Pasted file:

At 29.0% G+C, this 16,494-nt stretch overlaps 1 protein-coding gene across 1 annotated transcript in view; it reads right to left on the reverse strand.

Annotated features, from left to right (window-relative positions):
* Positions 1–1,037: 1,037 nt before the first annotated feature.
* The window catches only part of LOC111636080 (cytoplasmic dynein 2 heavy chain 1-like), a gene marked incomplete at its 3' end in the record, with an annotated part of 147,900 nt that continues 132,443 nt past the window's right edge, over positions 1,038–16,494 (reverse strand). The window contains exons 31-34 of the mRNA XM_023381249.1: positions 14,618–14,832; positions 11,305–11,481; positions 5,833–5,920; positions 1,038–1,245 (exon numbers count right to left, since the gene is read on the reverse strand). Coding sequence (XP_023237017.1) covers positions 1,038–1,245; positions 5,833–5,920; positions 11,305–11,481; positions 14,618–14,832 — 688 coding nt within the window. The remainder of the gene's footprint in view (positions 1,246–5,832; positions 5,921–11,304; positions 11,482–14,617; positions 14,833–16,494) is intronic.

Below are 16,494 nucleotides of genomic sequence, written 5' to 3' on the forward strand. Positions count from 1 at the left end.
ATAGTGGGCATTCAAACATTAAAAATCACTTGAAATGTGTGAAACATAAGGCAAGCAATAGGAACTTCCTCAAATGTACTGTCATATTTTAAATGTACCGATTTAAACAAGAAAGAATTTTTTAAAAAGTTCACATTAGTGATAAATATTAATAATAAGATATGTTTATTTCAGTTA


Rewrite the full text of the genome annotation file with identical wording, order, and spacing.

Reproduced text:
At 29.0% G+C, this 16,494-nt stretch overlaps 1 protein-coding gene across 1 annotated transcript in view; it reads right to left on the reverse strand.

Annotated features, from left to right (window-relative positions):
* Positions 1–1,037: 1,037 nt before the first annotated feature.
* The window catches only part of LOC111636080 (cytoplasmic dynein 2 heavy chain 1-like), a gene marked incomplete at its 3' end in the record, with an annotated part of 147,900 nt that continues 132,443 nt past the window's right edge, over positions 1,038–16,494 (reverse strand). The window contains exons 31-34 of the mRNA XM_023381249.1: positions 14,618–14,832; positions 11,305–11,481; positions 5,833–5,920; positions 1,038–1,245 (exon numbers count right to left, since the gene is read on the reverse strand). Coding sequence (XP_023237017.1) covers positions 1,038–1,245; positions 5,833–5,920; positions 11,305–11,481; positions 14,618–14,832 — 688 coding nt within the window. The remainder of the gene's footprint in view (positions 1,246–5,832; positions 5,921–11,304; positions 11,482–14,617; positions 14,833–16,494) is intronic.

Below are 16,494 nucleotides of genomic sequence, written 5' to 3' on the forward strand. Positions count from 1 at the left end.
ATAGTGGGCATTCAAACATTAAAAATCACTTGAAATGTGTGAAACATAAGGCAAGCAATAGGAACTTCCTCAAATGTACTGTCATATTTTAAATGTACCGATTTAAACAAGAAAGAATTTTTTAAAAAGTTCACATTAGTGATAAATATTAATAATAAGATATGTTTATTTCAGTTA